It’s Week 4 of boot camp, and I’m hooked.
That’s right; the ersatz anti-exerciser actually looks forward to her early morning workouts so much that she’s reupped for another month.
True, I haven’t lost much weight — 1 lb. after the first three weeks — and I don’t know if the final week was any kinder since I decided to heed readers’ advice and stop weighing myself. Body fat measurements can be a more accurate indication of progress than weight loss. So I measured my body fat composition by grasping a handheld device that apparently sent electrical pulses through me and reported the grim details back digitally: 27.2%. That sounded like a lot of blubber, but Nate, one of the guys who puts us boot-campers through our paces, said women average between 23% to 28% fat. Guess that means the baby weight I gained and never lost around my hips and belly is A-okay. Or not.
Under the assumption that my body is handily losing fat and gaining muscle, which weighs more and may account for my unimpressive weight loss, I’m motivated to keep going with what can feel, at moments, like a pretty punishing routine. On Tuesday, I did more than 100 push-ups, which I find astounding. Granted, they’re the “girlie” kind, done on my knees instead of my toes. But Miles, the other trainer, says it’s better to slightly alter an exercise and maintain good form rather than fail at standard push-ups.
And, the darned scale aside, I am feeling better. I have much more energy and don’t experience the same midday fade that I usually do. Exercising hard first thing in the morning gives me a sense of accomplishment. Even if I get nothing done for the rest of the day, at least I’ve made my daily contribution to healthy living.
Part of healthy living is healthy eating, of course. For the first three weeks of boot camp, I followed a no-carb diet designed to boost results. This week, I’ve more or less ditched the no-carb diet; not only was it extremely restrictive, but I wasn’t seeing the weight loss I’d anticipated. Yet it hasn’t been a complete wash. I’m now far more aware of the carb content in foods I eat, and I expect that will continue. Not that I won’t ever enjoy a steaming bowl of fettuccine or a crispy baguette, but I don’t think I’m going back to the days of cereal for breakfast, sandwich for lunch and pasta or rice for dinner. Basically, the diet has raised my carb consciousness. Because carbs are everywhere, they’re hard to avoid. But there are good carbs (whole grains) and not-so-good carbs (white bread). Is it my imagination that as I’ve slowly added carbs back in, I’ve felt more sluggish? I’ll be paying attention to that going forward.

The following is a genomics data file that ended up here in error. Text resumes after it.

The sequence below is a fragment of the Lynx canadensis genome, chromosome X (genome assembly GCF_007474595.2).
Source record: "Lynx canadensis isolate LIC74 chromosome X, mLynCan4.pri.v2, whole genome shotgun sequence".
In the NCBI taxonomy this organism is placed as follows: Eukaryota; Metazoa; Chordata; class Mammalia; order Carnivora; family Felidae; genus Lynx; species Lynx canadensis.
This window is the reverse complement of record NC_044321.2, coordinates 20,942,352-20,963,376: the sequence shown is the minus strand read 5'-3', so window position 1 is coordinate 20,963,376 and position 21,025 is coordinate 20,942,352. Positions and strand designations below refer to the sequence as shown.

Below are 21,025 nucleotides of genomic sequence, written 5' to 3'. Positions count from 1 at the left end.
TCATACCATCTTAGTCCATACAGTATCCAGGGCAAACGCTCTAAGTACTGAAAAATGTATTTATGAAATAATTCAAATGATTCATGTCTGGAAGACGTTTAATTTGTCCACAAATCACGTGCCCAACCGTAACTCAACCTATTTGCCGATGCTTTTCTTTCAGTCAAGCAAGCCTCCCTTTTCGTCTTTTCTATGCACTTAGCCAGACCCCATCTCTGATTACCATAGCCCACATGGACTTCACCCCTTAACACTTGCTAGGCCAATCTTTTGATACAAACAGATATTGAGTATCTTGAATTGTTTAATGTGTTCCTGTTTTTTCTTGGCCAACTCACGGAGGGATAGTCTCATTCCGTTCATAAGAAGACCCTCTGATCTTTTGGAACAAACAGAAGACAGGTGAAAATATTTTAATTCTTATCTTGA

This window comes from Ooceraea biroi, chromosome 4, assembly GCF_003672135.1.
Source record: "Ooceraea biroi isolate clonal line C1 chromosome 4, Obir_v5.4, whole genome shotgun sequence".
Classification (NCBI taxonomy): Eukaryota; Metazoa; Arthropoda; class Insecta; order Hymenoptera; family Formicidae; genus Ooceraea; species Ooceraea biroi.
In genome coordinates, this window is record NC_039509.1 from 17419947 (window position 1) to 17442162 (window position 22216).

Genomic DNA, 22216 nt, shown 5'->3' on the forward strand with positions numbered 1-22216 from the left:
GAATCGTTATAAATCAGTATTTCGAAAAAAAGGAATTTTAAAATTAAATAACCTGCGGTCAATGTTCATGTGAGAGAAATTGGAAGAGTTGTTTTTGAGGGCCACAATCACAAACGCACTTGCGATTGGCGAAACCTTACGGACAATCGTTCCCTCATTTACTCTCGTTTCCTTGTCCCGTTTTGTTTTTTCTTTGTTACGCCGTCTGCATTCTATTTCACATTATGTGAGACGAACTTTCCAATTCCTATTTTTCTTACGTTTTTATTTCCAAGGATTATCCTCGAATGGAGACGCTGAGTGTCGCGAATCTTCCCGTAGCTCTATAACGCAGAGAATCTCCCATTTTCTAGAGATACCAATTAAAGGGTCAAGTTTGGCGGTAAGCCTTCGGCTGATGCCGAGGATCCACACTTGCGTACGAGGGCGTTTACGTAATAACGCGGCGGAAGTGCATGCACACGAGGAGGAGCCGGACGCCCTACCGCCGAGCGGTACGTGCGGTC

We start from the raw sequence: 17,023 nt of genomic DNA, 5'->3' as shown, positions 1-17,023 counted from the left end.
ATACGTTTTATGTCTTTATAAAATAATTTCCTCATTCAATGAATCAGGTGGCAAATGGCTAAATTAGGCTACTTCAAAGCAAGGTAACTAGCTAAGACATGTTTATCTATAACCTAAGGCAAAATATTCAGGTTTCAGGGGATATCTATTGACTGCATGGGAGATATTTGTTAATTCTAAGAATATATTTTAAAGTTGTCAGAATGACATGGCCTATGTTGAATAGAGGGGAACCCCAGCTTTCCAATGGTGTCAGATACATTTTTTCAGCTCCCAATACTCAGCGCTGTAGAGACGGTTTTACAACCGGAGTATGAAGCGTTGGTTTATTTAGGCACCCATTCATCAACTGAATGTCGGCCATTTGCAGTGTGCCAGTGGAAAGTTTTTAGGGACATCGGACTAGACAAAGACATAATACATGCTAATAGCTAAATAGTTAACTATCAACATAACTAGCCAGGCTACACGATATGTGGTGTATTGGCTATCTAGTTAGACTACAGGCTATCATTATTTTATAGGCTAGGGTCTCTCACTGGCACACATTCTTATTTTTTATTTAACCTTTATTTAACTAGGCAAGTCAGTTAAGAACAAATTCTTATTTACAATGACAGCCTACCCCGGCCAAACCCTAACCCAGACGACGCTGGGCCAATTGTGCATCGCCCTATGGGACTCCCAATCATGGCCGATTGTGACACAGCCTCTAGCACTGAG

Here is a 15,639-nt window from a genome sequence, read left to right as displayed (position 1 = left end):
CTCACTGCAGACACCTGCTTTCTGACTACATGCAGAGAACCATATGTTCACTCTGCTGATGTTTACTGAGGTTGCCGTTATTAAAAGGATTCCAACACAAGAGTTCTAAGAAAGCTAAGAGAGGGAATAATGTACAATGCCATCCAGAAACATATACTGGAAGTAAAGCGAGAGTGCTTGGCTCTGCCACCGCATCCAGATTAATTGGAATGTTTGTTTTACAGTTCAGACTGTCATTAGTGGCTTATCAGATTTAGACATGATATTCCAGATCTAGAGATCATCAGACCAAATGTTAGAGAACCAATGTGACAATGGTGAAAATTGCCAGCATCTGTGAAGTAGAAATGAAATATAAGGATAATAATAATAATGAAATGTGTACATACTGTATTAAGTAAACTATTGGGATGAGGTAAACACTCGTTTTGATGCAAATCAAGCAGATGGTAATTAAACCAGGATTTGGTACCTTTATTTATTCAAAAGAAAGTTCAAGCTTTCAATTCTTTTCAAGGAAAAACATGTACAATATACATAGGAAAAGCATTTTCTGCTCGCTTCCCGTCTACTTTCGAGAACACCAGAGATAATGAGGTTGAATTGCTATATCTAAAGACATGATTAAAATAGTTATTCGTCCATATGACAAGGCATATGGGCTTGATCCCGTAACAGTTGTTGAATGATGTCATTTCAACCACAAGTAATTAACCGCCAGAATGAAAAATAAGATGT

I’ve also learned that I have far more self-restraint than I realized. I’ve always thought of myself as having very little willpower, but I’ve found that’s not entirely true: for the first time ever, I turned down brownie and doughnut samples being passed around at a Starbucks. That was one for the record books.
Meanwhile, I feel like I have a leg up on the new year. My New Year’s resolution, to get in better shape, began at the beginning of December; I’m a month ahead of most people. Now all I have to do is carry on. When I started boot camp, the title of a new book, Working Out Sucks, and its amusing video clip resonated with me. Now I might beg to differ.